CD Roundup: Tchaikovsky miniatures, Rococo flute pieces and duo-violin works
By Roy C. Dicks: What’s the Score?
Three recently released recordings reviewed:
Pavel Kolesnikov – Tchaikovsky:The Seasons
Hyperion CDA68028 (released June 10, 2014)
Tchaikovsky’s most popular works are his richly orchestrated, intensely emotional symphonies, concertos and ballets. Those who know only these large-scale compositions might not readily recognize Tchaikovsky’s hand in the solo piano pieces on this Hyperion Records release. But with some adjustment to the direct simplicity of one set and the quiet lyricism of the other, the listener can derive much pleasure from these intimate vignettes.
“The Seasons,” depicting all the months of the year, were published serially in a magazine throughout 1876. Tchaikovsky had been commissioned to write short, relatively easy pieces for amateur pianists to play at home. As such, they are not showy or dramatic, but rely on small observations, from the coziness of a fireplace in January to the rhythmic laboring of reapers in July.
Twenty-five year-old, Siberian-born Pavel Kolesnikov displays an innate understanding of these miniatures, never applying extra weight or attempting conspicuous gestures, but playing them with great warmth and finely-judged dynamics. For April, he charmingly conjures the reflections of snowdrops in the spring sun through crystalline runs and December’s gentle Christmas waltz is infused with an infectious lilt.
Kolesnikov has more opportunity to demonstrate his skills in the “Six Morceaux” from 1873. From the sweet, melancholic sighing in “Réverie Du Soir” and the Chopin-esque delicacy of “Nocturne” to the cheeky scampering in “Scherzo Humoristique” and the glittering gallop in “Capriccioso,” he spins each piece with engaging sensitivity and spirit.
Rebecca Troxler – Flute Music by Sons of Bach
Albany Records TROY 1490/91 (Released May 1, 2014)
Flutist Rebecca Troxler, a Duke University faculty member, is a specialist in the Rococo style that bridged the Baroque and Classical periods. For this Albany Records two-cd set, Troxler and seven colleagues play Rococo chamber works by two sons of Johann Sebastian Bach.
Five pieces by Carl Philipp Emanuel Bach make up one cd. Troxler and company give vibrant, colorful interpretations of three late quartets for flute, viola, cello and keyboard. Whether it’s the gentle summer’s breeze of the D Major quartet’s first movement or the playful banter of the A Minor quartet’s third movement, Troxler and violist Gesa Kordes, cellist Barbara Blaker Krumdieck and pianoforte player Andrew Willis communicate palpable joy in performing these appealing works. Willis rounds out the cd with two perky fortepiano solos.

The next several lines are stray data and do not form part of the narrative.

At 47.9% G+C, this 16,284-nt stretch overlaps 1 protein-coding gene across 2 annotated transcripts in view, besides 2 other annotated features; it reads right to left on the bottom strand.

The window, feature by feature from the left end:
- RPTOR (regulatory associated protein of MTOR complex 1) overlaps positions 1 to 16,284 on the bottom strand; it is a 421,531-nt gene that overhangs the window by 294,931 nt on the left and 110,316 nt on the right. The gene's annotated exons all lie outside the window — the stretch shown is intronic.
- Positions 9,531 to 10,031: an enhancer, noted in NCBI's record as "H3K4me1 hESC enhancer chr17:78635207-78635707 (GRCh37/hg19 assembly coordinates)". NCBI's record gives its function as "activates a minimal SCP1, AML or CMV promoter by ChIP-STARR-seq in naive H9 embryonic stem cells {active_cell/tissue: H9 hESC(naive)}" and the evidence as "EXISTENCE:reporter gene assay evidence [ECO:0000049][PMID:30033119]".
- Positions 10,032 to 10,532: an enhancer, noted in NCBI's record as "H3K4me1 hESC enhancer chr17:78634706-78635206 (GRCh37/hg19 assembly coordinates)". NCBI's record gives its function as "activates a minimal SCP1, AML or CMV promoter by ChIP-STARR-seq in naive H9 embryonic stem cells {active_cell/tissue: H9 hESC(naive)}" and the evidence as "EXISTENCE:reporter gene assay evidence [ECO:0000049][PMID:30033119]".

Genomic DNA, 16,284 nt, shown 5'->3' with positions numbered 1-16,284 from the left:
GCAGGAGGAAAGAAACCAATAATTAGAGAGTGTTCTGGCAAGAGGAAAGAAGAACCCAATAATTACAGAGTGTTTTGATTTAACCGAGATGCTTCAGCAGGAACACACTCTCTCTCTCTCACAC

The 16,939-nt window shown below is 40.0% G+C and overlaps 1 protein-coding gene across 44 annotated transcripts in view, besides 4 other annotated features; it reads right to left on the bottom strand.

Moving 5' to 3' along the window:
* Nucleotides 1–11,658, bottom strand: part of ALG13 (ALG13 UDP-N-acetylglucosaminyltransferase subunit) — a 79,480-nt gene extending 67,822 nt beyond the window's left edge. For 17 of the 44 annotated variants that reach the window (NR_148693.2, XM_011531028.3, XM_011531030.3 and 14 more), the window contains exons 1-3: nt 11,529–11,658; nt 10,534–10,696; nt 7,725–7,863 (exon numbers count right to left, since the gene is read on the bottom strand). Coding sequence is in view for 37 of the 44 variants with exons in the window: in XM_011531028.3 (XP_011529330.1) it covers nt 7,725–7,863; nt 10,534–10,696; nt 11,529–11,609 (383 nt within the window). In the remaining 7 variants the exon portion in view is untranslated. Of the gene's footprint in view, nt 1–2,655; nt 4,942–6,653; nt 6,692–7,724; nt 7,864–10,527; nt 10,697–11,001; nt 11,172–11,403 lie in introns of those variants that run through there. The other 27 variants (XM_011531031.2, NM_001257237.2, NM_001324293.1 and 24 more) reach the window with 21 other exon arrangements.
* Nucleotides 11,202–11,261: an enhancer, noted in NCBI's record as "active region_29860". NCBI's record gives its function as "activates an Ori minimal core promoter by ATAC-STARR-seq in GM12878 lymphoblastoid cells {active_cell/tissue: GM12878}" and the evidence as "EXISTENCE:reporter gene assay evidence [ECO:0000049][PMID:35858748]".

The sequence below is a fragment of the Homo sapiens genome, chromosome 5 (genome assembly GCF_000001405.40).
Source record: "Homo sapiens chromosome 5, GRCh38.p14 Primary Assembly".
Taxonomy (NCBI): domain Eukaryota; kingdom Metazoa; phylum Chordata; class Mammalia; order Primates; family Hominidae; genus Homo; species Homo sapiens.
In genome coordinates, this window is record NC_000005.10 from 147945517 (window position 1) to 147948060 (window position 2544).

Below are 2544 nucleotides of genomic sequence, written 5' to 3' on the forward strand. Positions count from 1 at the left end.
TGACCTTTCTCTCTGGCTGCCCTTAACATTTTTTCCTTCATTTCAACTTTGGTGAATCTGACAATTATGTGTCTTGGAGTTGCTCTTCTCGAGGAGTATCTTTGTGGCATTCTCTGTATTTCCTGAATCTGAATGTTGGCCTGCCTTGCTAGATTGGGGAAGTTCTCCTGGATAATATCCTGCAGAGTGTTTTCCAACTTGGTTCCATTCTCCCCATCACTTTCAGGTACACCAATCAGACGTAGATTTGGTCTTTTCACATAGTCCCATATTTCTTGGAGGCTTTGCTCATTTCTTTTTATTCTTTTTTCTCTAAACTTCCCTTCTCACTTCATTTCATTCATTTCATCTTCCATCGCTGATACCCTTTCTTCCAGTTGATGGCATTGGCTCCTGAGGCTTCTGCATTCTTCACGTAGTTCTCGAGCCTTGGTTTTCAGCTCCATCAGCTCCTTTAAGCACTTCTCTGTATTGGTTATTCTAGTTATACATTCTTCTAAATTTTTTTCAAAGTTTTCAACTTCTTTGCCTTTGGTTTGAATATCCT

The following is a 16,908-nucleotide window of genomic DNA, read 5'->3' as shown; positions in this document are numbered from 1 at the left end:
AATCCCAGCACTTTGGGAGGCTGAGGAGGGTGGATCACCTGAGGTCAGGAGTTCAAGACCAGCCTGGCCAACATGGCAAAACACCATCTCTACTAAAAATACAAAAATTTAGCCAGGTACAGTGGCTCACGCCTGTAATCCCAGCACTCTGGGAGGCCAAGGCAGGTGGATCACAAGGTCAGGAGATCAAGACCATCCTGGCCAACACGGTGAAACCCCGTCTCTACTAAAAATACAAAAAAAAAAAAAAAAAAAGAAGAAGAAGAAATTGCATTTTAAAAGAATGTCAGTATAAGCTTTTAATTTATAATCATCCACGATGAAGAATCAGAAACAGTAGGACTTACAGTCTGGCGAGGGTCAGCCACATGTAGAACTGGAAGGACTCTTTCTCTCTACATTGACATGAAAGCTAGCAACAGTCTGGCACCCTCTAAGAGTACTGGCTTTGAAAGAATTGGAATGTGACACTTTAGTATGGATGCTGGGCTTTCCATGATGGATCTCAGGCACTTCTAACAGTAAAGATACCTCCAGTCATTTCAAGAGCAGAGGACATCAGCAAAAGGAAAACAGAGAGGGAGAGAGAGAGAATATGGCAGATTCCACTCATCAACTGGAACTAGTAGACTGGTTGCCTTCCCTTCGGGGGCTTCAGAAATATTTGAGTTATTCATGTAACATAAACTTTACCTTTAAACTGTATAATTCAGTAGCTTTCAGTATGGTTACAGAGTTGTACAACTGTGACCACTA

The other cd has three additional works by C.P.E. Bach: sonatas for flute and keyboard, for two flutes and keyboard, and for solo flute, this last making extreme demands that Troxler fulfills admirably. There are also two pieces by Johann Christoph Friedrich Bach: a sonata for flute and keyboard and a trio for flute, keyboard and cello. The performances on this disc, while technically solid, seem less involved and alive than on the other. Some influencing factors may be the less engaging compositions themselves, an alternate recording venue and a different combination of colleagues performing with Troxler.
Still, this is a good reference set for the elegant and intimate Rococo style that evolved from the more formal Baroque.
This Cedille Records disc offers four compositions for two violins performed by noted master, Jaime Laredo, and his former student, Jennifer Koh, a virtuoso in her own right and the impetus for the recording’s imaginative programming.
The disc begins with J. S. Bach’s Concerto for Two Violins in D minor, a work still fascinating listeners and challenging performers after three centuries. The soloists establish a sprightly pace in the first movement, ably accompanied by the Curtis 20/21 Ensemble, led by Vinay Parameswaran. The soloists have pleasingly contrasting tones – warmly burnished from Laredo, brightly gleaming from Koh – making it easy to follow Bach’s overlapping and entwining lines. The slow second movement has quiet emotional thrust and the third’s rapid-fire dueling boasts astutely varied dynamics.
The Bach is an appropriate springboard to three contemporary works, starting with Philip Glass’ 1995 piece, the lovely, floating “Echorus.” Lush massed strings support the solos, which move sometimes in soothing arpeggios, at others in long-held, ethereal tones, making for a mesmerizing experience.
The other two works, both Koh commissions premiered in 2012, have edgier intentions but are never off-putting. Anna Clyne’s “Prince of Clouds” begins with stark chilliness but soon opens into soaring exhilaration, evoking freewheeling flight above the earth. David Ludwig’s four-movement “Seasons Lost” attempts to address climate change by conjuring vivid seasonal differences. The carefree flirtation of “Spring” and the blustery buzzing of “Fall” are the most arresting, especially with Laredo and Koh’s intense playing, beautifully reproduced by Cedille’s engineers.
[A version of these reviews first appeared in the Raleigh (NC) News & Observer]Date posted: September 8, 2014